Such a good book! I didn't know it was being made into a movie. I wonder how well it will be done considering that the main character/ narrator dies in the first paragraph. Hmmm, should be very interesting...
    I'll bet alot of the movie will be flash backs (like the book), but it will be interesting how they depict heaven and her 'ghost' throughout the story
    "Never invest in any idea you can't illustrate with a crayon." ~Peter Lynch

  14. #1214
    Cyburbian Zoning Goddess's avatar
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    Quote Originally posted by Maister View post
    Reading 'The Lord of the Rings' trilogy. Just finished 'Fellowship' last night. Yeah, it's the 7th time.
    ONly 7? Well, you're younger than me.

    Quote Originally posted by Maister
    'Run Silent Run Deep' - the classic WWII submarine yarn.
    My fave submarine tale is a book, likely out of print, from my "young adult" reading days, called "The Survivor" by Robb White.

    Since there is some discussion about book to movie translation, "The Time Traveler's Wife" is about to come out on film. Loved the book. Not thinking it will translate well to film, though.

  15. #1215
    Cyburbian Mud Princess's avatar
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    Picked up the latest Nevada Barr novel, Borderline, at the library a few days ago. Yay!!

  16. #1216
    Cyburbian tsc's avatar
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    Island in the Center of World.... great subject...writing style leave a little to be desired.
    "Yeehaw!" is not a foreign policy

    Renovating the '62 Metzendorf
    http://metzendorf.blogspot.com/

  17. #1217
    Cyburbian
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    I just finished The Wettest County in the World. It's historical fiction about a family who ran whiskey back in the 1930's, based on the Bondurant family, written by one of the characters' grandson. Very good.

  18. #1218
    Cyburbian Plus JNA's avatar
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    Potentially interesting book:
    "Bulldozed: 'Kelo,' Eminent Domain and the American Lust for Land." by Carla Main

    George Will's coverage: http://www.washingtonpost.com/wp-dyn...d=opinionsbox1

    Author's own website: http://carlamain.com/
    Oddball
    Why don't you knock it off with them negative waves?
    Why don't you dig how beautiful it is out here?
    Why don't you say something righteous and hopeful for a change?
    From Kelly's Heroes (1970)


    Are you sure you're not hurt ?
    No. Just some parts wake up faster than others.
    Broke parts take a little longer, though.
    From Electric Horseman (1979)

  19. #1219
    Cyburbian
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    I'm reading Tom Sawyer. It was not required reading when I was in school (part of the reason I don't want my kids in local public schools). I am really enjoying it, and Mark Twain can really convey the feeling of spring fever and warm summer days to the reader.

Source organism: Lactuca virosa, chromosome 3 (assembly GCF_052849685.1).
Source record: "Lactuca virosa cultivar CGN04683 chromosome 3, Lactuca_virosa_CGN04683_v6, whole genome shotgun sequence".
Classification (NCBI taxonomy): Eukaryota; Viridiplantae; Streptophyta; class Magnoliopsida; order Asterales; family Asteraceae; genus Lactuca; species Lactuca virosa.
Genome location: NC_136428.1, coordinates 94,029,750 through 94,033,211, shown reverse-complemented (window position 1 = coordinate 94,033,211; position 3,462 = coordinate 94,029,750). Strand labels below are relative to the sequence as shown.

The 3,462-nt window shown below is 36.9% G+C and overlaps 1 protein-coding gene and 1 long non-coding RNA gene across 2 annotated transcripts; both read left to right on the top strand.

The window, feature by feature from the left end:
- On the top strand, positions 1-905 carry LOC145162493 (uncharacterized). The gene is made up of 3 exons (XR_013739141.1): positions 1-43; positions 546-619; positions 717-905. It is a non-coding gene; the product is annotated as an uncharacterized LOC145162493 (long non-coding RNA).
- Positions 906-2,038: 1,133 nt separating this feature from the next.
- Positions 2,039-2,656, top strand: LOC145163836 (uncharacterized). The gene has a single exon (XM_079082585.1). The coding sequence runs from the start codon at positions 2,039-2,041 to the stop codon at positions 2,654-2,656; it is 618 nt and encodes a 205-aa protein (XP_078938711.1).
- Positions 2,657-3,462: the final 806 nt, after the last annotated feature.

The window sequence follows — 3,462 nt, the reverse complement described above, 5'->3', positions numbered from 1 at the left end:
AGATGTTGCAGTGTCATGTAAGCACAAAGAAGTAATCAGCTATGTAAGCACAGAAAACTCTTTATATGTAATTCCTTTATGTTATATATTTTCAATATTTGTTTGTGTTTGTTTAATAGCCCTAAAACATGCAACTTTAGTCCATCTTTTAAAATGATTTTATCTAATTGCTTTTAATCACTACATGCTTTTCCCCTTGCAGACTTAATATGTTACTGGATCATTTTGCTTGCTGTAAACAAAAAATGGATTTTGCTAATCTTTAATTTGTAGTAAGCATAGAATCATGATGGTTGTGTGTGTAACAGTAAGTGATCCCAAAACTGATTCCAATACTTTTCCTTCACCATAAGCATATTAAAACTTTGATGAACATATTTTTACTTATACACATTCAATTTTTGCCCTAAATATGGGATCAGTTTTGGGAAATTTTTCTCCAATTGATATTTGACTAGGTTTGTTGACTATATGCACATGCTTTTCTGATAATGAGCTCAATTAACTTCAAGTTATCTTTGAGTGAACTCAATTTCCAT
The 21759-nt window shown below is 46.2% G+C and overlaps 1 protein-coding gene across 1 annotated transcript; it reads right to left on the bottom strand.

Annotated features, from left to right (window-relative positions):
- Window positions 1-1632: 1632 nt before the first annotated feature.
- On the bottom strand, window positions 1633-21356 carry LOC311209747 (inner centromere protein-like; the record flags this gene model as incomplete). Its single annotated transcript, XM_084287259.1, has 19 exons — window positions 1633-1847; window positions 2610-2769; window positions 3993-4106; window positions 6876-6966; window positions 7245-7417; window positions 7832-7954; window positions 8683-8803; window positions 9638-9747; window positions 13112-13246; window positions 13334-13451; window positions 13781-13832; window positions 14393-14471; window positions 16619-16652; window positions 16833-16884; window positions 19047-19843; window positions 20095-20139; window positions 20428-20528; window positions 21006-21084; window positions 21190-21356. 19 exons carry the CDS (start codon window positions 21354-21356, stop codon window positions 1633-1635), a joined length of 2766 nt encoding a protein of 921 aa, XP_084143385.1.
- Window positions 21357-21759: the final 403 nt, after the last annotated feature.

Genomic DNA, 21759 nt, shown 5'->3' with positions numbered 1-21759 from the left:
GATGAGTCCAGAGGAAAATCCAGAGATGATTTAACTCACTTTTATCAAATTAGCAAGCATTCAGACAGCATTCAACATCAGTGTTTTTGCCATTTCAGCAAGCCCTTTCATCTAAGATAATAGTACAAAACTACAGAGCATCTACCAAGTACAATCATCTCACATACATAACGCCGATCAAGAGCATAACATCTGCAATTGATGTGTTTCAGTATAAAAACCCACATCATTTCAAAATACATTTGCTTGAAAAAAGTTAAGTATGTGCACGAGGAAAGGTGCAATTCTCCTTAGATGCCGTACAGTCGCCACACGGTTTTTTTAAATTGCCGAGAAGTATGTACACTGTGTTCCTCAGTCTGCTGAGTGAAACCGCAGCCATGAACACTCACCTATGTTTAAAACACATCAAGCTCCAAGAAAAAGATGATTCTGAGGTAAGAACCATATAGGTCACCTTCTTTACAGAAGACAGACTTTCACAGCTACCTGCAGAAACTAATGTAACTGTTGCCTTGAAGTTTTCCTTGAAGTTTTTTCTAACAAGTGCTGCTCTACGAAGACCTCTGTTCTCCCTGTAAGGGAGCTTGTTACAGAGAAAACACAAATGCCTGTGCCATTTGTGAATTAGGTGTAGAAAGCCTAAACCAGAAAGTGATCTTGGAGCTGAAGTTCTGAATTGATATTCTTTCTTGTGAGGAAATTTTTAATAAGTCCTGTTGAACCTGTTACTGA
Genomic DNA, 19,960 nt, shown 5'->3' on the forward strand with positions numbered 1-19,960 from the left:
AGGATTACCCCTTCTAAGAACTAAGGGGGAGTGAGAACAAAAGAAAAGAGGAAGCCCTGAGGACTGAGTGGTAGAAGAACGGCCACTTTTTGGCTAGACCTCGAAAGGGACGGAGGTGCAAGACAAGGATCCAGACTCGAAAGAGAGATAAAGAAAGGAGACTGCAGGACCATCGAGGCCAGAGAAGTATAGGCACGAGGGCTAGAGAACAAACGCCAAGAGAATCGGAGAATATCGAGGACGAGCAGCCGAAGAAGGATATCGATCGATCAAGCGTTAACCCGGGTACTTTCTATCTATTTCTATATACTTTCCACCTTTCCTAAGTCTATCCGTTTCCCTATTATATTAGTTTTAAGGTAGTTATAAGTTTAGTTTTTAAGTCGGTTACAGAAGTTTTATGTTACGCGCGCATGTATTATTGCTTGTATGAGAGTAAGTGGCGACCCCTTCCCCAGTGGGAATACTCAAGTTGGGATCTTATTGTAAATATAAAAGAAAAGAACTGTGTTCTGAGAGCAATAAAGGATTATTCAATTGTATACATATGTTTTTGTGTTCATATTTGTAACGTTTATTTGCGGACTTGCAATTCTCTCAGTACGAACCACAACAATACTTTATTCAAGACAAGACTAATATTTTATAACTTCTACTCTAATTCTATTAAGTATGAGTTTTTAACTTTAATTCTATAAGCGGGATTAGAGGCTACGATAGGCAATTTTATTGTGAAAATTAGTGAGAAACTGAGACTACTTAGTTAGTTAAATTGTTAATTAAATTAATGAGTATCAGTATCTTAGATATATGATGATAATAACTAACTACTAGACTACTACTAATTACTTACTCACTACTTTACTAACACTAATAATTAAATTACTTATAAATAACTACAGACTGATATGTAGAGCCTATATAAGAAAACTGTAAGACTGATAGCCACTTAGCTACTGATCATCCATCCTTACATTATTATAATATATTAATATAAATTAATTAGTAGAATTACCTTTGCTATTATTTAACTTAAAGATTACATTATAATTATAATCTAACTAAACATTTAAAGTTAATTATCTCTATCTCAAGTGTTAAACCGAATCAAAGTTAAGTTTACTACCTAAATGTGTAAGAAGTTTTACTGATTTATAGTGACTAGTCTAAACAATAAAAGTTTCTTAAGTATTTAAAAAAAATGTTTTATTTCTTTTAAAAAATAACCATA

20. #1220
    Cyburbian Masswich's avatar
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    "That Old Cape Magic" by Richard Russo. A very good read and one that hits home for me twice- both as a former Cape Cod resident and as a child of academics. Not much of a planning angle other than in the range of summer homes the main character's parents rent when they go out to Cape Cod every summer from their academic positions in Indiana. But its very tight writing- like one of his earlier 400 page novels concentrated into 250 pages. Not tight as in difficult, but tight as in careful.

  21. #1221
    Cyburbian Mud Princess's avatar
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    Quote Originally posted by Masswich View post
    "That Old Cape Magic" by Richard Russo. A very good read and one that hits home for me twice- both as a former Cape Cod resident and as a child of academics. Not much of a planning angle other than in the range of summer homes the main character's parents rent when they go out to Cape Cod every summer from their academic positions in Indiana. But its very tight writing- like one of his earlier 400 page novels concentrated into 250 pages. Not tight as in difficult, but tight as in careful.
    I can't wait to read Russo's newest book!

    I just finished the absolutely riveting "Annie's Ghosts: A Journey Into a Family Secret" by journalist Steve Luxenberg. I don't want to give too much away, but the book starts with the author's discovery - after the death of his mother, who told everyone that she was an only child - that his mother had a sister. The story is part memoir, part detective story, and part social history.

  22. #1222
    Cyburbian cellophane's avatar
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    the job listings

  23. #1223
    Cyburbian otterpop's avatar
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    I am reading "Farewell, My Lovely," by Raymond Chandler. On page 78 I found this gem:

    “It was a blonde. A blonde to make a bishop kick a hole in a stained-glass window.”
    "I am very good at reading women, but I get into trouble for using the Braille method."

    ~ Otterpop ~

  24. #1224
    Cyburbian fringe's avatar
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    "Nobody Move", by Denis Johnson.

    Johnson's take on a "crime" novel bears his trademark intensity and ferocious imagery.

  25. #1225
    Cyburbian boilerplater's avatar
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    I just finished The Shock Doctrine - The Rise of Disaster Capitalism by Naomi Klein. I found a lot of it hard to stomach as it challenged some of my basic assuptions, or what I thought was knowledge, of major recent historical events. Its exhaustively researched and footnoted. Its inspired me to further my study of recent economic history and point out the fallacies of Milton Friedman's philosophy. Took me a few months to get through, reading on and off. Definitely not a light read.
    Adrift in a sea of beige